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Politics

Mills signs new law aimed at improving Maine National Guard's response to military sexual trauma

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Troy R. Bennett
/
Bangor Daily News
A female soldier in the Maine Army National Guard is leaving her dreams of a military career after being sexually assaulted by another guard member. She wants the guard to improve its handling of sexual assault and harassment cases to protect female soldiers.

Gov. Janet Mills has signed a new bill into law that's designed to improve how the Maine National Guard responds to sexual harassment and assault.

Lawmakers wrote the bill in response to the stories they heard from survivors of sexual harassment and assault, who spent hours testifying before the legislature's veterans and legal affairs committee last month.

The new law calls for a review of how law enforcement agencies and prosecutors investigated sexual assault and harassment allegations by Maine National Guard members against their colleagues in the Guard. The Maine attorney general will be responsible for the review.

The National Guard Bureau's Office of Complex Investigations will conduct its own review of Maine's response efforts.

The new law also requires that the Maine National Guard provide post-discharge travel funds to members involved in sexual harassment or assault proceedings. And it gives the Maine National Guard a seat on the state's Commission on Domestic and Sexual Abuse.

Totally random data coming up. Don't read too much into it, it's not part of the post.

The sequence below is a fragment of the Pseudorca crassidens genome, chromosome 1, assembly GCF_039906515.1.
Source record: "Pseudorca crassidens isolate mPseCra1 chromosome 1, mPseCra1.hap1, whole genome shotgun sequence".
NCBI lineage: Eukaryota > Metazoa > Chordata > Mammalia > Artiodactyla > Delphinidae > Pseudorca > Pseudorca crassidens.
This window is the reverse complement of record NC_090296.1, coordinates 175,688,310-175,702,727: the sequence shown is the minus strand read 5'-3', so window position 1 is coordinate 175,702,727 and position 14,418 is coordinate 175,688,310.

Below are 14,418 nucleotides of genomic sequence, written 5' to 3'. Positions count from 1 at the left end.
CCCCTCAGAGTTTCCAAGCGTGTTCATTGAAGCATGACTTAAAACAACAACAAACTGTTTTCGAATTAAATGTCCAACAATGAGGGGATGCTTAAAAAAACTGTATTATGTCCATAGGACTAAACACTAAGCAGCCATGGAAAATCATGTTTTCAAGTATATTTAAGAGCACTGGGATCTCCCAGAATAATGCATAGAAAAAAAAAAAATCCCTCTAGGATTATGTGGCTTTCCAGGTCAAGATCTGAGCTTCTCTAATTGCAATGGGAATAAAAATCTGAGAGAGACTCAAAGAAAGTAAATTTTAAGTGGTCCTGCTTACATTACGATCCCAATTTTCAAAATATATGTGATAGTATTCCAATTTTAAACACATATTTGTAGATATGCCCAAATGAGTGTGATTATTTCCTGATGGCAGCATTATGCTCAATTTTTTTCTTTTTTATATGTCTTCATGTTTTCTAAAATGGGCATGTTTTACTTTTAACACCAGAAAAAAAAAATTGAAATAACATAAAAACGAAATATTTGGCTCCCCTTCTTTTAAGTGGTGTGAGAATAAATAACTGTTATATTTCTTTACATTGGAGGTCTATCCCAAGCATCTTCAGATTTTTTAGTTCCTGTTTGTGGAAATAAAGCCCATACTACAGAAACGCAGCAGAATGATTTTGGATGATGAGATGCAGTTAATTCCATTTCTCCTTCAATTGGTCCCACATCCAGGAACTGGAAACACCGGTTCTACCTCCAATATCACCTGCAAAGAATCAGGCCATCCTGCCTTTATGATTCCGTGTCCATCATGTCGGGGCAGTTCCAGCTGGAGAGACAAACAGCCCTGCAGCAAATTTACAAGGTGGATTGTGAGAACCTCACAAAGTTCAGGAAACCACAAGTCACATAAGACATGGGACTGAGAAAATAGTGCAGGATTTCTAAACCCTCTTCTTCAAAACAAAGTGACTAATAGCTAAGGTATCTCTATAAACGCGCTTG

During their testimony, sexual assault survivors said misogyny, harassment and retaliation are deeply embedded within the culture of the Maine National Guard's, and they doubted the organization's ability to hold itself accountable.

"In committee, we were overwhelmed by the bravery and strength of those who came forward to share their stories of abuse, assault and harassment, some for the first time," Craig Hickman, D-Winthrop, the Senate chairman of the legislature's veterans and legal affairs committee, said in a statement. "No one, especially not those serving our nation in uniform, should fear the threat of sexual assault or harassment, nor should they fear retaliation if they come forward to report it. Today, we take a massive step forward in protecting victims and survivors, and holding those in power accountable."

Mills said the law complements an executive order that she signed last month, which created a new advisory council tasked with improving the Guard's response and prevention efforts. The council is supposed to issue recommendations to the governor by Dec. 1.